2006: 19-25

In the season that started to turn the franchise around, the Rox struggled in one run games, particularly after a hot April in which they won 15 games. The club eventually finished 76-86, despite an 81-81 expected record. The late-game offensive stank that has plagued the club for the past five years (aside from that one magical half-season) was especially prevalent in '06 (.216/.288/.327).

2007: 19-19

In the season of all seasons, the Rockies finished one game under their expected win total of 91 (which would have been good enough to win the division), despite having a .500 record in one-run games. The club also changed things around by blowing out teams more than they got blown out. The team was markedly better in late & close situations offensively (.265/.357/.420) than in previous years, which cannot be ignored given the outcome of the season.

2008: 25-20

In a highly disappointing season, the Rox actually did a good job in one-run games. Their main problem (and the reason why the expected and actual records ended up the same) is that they got blown out entirely too much - 31 times to be exact. The late game fail (.245/.326/.367) came back to the club after a half-year hiatus as well, or else the 25 wins in tight games could have been even better.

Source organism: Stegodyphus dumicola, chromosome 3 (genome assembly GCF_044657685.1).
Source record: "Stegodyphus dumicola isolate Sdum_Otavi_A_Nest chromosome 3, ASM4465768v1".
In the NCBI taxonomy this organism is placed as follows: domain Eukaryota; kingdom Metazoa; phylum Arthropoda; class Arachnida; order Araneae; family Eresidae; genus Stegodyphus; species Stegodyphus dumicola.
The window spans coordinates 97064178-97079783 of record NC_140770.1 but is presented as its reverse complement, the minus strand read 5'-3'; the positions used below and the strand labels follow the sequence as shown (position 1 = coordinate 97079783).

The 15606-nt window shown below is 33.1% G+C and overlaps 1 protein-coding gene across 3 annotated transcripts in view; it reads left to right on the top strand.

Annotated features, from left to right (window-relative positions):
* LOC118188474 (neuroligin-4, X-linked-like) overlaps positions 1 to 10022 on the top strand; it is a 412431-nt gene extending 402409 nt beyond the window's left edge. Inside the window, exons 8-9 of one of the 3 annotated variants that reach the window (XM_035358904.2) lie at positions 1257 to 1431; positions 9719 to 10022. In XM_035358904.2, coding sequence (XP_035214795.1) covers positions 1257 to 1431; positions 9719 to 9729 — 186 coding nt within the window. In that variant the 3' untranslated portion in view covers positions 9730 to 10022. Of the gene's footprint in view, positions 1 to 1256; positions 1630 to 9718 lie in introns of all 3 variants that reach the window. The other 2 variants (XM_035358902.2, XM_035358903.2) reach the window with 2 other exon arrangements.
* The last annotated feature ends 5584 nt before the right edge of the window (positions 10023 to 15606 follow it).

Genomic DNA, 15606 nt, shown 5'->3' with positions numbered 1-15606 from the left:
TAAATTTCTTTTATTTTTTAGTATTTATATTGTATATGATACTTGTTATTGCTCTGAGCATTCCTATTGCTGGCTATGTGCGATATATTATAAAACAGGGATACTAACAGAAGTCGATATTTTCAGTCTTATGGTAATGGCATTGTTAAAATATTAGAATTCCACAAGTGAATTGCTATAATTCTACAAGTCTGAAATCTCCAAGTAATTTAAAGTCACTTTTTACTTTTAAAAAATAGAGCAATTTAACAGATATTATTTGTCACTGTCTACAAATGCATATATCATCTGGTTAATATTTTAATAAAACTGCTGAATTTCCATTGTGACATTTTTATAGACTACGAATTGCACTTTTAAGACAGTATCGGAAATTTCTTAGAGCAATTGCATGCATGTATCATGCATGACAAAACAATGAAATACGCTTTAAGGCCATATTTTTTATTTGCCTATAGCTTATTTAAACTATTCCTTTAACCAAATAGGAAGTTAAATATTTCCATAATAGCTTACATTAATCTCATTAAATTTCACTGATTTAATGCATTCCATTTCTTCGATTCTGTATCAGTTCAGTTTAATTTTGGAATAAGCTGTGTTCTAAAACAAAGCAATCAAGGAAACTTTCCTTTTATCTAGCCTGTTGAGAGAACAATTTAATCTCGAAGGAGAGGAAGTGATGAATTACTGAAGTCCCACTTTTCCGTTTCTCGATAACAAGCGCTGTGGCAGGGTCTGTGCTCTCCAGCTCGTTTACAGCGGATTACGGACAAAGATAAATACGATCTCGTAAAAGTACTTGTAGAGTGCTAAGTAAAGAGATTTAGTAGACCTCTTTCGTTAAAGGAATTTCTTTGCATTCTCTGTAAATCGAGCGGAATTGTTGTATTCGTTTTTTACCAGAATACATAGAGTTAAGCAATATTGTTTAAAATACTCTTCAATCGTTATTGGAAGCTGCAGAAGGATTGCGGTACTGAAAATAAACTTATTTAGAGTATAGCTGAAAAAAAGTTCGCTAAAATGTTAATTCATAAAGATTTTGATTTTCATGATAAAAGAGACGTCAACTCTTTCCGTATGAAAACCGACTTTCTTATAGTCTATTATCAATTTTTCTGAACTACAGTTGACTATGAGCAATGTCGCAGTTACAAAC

2009: 0-8 (through 27 games)

The Rockies should be over .500 right now (with a 14-13 expected record), but late game failures have doomed them to this point. Though the players on offense should take some blame (based on the numbers we've seen over the past five seasons or so, including this year's .237/.323/.396), one should seriously wonder if (please don't accuse me of being a Post commenter) Clint Hurdle is a large part of the equation. Before he took over, the club was .500 or better in one-run games in 7 out of 9 seasons; since then, they're only 3-for-7 in that category.

That should give us all something to ponder, and maybe something for the Rockies' front office to ponder as well. Regardless of what happens, I just hope the ballclub gets it together and starts pulling some of these games out; obviously judging by the numbers, they're a much better club than their record suggests.